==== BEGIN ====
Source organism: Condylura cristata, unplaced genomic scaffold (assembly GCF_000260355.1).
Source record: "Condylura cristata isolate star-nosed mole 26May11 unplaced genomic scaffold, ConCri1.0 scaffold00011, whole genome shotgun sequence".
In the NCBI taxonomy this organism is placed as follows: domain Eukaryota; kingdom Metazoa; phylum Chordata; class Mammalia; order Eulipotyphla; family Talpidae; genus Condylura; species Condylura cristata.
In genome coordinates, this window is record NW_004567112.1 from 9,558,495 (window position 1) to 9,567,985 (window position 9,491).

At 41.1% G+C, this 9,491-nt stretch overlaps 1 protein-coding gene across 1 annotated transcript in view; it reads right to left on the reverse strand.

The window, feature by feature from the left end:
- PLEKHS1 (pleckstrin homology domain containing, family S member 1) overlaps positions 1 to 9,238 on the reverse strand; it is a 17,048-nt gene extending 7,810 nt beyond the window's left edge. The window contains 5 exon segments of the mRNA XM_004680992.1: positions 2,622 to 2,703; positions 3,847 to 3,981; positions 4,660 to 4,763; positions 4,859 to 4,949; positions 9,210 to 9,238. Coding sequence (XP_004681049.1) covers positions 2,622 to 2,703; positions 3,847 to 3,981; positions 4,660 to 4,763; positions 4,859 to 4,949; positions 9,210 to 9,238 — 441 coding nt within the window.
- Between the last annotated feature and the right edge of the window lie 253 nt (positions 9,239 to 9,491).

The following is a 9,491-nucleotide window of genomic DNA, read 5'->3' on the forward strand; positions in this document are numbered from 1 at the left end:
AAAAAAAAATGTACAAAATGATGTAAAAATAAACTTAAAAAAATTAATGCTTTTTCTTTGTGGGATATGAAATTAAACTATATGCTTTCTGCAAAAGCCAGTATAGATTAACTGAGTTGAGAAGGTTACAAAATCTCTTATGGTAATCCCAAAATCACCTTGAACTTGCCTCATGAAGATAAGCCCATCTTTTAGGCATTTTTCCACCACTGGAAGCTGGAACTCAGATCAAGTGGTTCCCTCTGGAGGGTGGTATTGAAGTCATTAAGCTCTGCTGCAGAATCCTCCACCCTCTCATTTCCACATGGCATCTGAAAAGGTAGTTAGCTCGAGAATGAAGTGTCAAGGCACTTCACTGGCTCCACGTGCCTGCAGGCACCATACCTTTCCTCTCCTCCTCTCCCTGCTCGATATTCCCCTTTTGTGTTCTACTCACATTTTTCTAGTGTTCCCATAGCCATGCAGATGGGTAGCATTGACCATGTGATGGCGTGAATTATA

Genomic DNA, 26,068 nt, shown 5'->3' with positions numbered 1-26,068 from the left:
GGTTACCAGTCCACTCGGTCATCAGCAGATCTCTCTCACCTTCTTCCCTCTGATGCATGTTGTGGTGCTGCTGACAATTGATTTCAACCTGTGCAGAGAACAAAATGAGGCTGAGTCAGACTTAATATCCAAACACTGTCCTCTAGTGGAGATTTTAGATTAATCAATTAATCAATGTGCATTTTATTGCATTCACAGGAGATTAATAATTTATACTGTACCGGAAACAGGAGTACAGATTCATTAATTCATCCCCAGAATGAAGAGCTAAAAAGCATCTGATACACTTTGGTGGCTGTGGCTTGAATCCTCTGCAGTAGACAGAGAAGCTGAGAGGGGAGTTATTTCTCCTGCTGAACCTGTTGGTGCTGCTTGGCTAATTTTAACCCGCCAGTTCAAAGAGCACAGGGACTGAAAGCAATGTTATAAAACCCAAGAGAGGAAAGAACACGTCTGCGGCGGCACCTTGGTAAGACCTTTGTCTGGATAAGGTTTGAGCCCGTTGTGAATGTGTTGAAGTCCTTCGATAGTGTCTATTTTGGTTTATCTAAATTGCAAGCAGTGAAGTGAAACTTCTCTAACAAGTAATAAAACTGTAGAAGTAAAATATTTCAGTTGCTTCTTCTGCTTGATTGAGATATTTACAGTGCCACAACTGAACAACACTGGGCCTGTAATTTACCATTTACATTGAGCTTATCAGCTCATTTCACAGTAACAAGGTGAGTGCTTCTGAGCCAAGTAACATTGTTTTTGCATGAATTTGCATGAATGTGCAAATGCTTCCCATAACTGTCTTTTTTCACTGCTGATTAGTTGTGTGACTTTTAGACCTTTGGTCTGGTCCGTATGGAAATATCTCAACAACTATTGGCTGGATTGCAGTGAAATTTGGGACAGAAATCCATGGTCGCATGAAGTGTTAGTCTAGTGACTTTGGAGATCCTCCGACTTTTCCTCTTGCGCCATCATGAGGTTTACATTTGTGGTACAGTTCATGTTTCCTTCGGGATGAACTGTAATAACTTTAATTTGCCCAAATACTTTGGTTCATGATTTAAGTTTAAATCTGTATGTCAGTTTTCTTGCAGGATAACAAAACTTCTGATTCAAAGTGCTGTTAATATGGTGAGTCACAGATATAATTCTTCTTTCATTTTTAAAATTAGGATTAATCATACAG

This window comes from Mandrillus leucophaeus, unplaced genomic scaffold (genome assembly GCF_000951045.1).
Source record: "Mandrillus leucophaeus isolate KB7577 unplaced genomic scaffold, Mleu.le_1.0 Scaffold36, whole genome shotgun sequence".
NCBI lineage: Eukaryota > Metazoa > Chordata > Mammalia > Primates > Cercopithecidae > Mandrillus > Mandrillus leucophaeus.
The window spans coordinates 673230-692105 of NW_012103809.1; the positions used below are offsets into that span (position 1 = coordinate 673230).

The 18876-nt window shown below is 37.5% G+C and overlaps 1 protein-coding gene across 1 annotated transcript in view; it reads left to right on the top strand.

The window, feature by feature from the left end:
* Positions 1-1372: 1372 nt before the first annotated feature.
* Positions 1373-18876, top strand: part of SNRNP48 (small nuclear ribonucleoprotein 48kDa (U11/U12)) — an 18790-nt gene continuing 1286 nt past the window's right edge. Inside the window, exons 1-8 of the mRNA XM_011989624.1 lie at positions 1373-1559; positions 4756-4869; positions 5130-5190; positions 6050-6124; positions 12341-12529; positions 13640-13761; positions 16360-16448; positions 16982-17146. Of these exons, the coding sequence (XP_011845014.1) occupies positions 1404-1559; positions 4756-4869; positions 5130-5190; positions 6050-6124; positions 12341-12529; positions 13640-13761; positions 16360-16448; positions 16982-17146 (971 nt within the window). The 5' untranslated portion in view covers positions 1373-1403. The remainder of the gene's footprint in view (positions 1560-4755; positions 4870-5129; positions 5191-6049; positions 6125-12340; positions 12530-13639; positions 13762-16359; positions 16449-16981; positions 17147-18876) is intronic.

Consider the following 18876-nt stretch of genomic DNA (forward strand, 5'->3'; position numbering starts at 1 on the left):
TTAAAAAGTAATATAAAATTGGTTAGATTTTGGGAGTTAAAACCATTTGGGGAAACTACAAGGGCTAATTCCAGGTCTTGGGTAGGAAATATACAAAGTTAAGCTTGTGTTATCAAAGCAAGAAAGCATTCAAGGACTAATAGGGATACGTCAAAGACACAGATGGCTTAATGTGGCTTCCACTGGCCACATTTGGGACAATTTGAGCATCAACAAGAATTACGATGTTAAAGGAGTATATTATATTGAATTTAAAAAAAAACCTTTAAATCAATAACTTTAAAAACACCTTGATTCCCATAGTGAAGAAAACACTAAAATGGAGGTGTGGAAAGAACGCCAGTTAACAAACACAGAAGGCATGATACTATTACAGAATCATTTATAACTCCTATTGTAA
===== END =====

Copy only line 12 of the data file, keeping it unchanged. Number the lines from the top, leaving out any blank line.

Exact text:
GGTTACCAGTCCACTCGGTCATCAGCAGATCTCTCTCACCTTCTTCCCTCTGATGCATGTTGTGGTGCTGCTGACAATTGATTTCAACCTGTGCAGAGAACAAAATGAGGCTGAGTCAGACTTAATATCCAAACACTGTCCTCTAGTGGAGATTTTAGATTAATCAATTAATCAATGTGCATTTTATTGCATTCACAGGAGATTAATAATTTATACTGTACCGGAAACAGGAGTACAGATTCATTAATTCATCCCCAGAATGAAGAGCTAAAAAGCATCTGATACACTTTGGTGGCTGTGGCTTGAATCCTCTGCAGTAGACAGAGAAGCTGAGAGGGGAGTTATTTCTCCTGCTGAACCTGTTGGTGCTGCTTGGCTAATTTTAACCCGCCAGTTCAAAGAGCACAGGGACTGAAAGCAATGTTATAAAACCCAAGAGAGGAAAGAACACGTCTGCGGCGGCACCTTGGTAAGACCTTTGTCTGGATAAGGTTTGAGCCCGTTGTGAATGTGTTGAAGTCCTTCGATAGTGTCTATTTTGGTTTATCTAAATTGCAAGCAGTGAAGTGAAACTTCTCTAACAAGTAATAAAACTGTAGAAGTAAAATATTTCAGTTGCTTCTTCTGCTTGATTGAGATATTTACAGTGCCACAACTGAACAACACTGGGCCTGTAATTTACCATTTACATTGAGCTTATCAGCTCATTTCACAGTAACAAGGTGAGTGCTTCTGAGCCAAGTAACATTGTTTTTGCATGAATTTGCATGAATGTGCAAATGCTTCCCATAACTGTCTTTTTTCACTGCTGATTAGTTGTGTGACTTTTAGACCTTTGGTCTGGTCCGTATGGAAATATCTCAACAACTATTGGCTGGATTGCAGTGAAATTTGGGACAGAAATCCATGGTCGCATGAAGTGTTAGTCTAGTGACTTTGGAGATCCTCCGACTTTTCCTCTTGCGCCATCATGAGGTTTACATTTGTGGTACAGTTCATGTTTCCTTCGGGATGAACTGTAATAACTTTAATTTGCCCAAATACTTTGGTTCATGATTTAAGTTTAAATCTGTATGTCAGTTTTCTTGCAGGATAACAAAACTTCTGATTCAAAGTGCTGTTAATATGGTGAGTCACAGATATAATTCTTCTTTCATTTTTAAAATTAGGATTAATCATACAG